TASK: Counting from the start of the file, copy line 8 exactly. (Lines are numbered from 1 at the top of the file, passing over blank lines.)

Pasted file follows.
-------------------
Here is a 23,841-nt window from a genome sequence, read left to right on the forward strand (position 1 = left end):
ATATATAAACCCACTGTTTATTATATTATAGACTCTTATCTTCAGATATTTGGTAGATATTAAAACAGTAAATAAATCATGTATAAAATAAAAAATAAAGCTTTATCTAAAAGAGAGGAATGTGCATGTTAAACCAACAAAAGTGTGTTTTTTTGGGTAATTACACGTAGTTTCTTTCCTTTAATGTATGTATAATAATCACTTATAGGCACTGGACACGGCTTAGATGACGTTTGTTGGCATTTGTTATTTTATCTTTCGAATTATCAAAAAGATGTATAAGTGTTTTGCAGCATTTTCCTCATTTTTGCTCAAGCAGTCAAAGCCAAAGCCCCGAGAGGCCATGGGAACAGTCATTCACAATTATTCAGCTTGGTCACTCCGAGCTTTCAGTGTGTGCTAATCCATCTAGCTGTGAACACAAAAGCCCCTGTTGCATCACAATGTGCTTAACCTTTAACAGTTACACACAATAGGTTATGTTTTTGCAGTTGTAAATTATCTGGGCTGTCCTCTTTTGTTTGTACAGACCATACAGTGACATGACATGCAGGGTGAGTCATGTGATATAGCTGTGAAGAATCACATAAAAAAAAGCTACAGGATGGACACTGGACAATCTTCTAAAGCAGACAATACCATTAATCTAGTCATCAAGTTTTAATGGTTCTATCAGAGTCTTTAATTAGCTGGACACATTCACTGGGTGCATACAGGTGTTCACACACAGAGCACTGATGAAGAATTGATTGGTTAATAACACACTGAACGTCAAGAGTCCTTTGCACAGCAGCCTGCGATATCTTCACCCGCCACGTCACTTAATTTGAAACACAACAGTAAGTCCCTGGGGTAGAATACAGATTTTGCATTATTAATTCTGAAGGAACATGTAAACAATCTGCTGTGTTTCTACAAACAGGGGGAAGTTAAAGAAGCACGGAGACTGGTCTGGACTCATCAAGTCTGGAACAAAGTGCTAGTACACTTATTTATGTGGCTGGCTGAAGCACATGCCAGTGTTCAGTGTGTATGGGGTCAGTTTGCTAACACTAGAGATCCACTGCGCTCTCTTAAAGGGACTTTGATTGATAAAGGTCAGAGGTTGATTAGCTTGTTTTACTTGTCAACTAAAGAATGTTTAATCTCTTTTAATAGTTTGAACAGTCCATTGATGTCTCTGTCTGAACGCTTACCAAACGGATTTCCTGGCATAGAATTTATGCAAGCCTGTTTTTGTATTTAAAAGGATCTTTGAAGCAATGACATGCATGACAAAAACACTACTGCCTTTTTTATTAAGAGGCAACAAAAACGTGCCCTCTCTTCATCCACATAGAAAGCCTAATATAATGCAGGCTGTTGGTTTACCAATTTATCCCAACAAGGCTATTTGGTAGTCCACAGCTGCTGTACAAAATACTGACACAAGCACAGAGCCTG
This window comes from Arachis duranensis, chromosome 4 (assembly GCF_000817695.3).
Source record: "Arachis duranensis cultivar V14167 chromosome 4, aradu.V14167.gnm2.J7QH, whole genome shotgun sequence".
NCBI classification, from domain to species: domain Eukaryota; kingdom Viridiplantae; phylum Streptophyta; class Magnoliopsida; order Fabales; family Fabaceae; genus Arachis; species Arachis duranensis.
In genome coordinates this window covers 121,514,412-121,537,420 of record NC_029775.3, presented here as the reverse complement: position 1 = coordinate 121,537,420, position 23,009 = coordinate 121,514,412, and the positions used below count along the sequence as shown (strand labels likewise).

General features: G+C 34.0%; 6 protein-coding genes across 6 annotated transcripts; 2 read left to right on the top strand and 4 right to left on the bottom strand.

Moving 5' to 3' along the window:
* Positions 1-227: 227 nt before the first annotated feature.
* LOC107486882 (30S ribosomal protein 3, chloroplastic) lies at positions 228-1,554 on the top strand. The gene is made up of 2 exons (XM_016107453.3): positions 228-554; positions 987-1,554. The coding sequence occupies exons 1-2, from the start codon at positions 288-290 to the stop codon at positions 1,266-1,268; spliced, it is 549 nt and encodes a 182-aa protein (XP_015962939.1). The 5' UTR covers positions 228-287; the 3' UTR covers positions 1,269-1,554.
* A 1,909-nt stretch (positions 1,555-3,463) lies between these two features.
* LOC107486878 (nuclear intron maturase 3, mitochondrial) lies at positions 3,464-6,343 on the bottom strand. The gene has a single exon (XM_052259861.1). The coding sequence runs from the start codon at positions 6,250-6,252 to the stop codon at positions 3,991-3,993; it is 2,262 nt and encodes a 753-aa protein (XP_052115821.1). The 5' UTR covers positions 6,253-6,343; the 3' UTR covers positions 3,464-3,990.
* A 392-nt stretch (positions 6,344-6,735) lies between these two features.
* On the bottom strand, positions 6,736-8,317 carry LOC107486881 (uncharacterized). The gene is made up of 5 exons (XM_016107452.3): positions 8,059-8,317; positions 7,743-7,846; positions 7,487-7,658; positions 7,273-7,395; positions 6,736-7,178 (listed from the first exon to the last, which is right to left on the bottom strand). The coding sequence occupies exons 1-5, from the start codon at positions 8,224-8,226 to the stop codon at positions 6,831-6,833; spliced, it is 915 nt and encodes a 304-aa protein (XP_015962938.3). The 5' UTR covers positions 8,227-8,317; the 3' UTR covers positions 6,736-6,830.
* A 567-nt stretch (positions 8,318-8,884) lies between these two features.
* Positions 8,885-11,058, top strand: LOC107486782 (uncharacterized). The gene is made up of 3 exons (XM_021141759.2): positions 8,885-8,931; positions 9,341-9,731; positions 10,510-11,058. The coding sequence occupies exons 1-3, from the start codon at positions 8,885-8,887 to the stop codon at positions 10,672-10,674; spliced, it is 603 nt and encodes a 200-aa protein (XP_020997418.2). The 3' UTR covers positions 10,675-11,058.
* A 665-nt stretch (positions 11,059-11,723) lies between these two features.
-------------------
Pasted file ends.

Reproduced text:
Moving 5' to 3' along the window: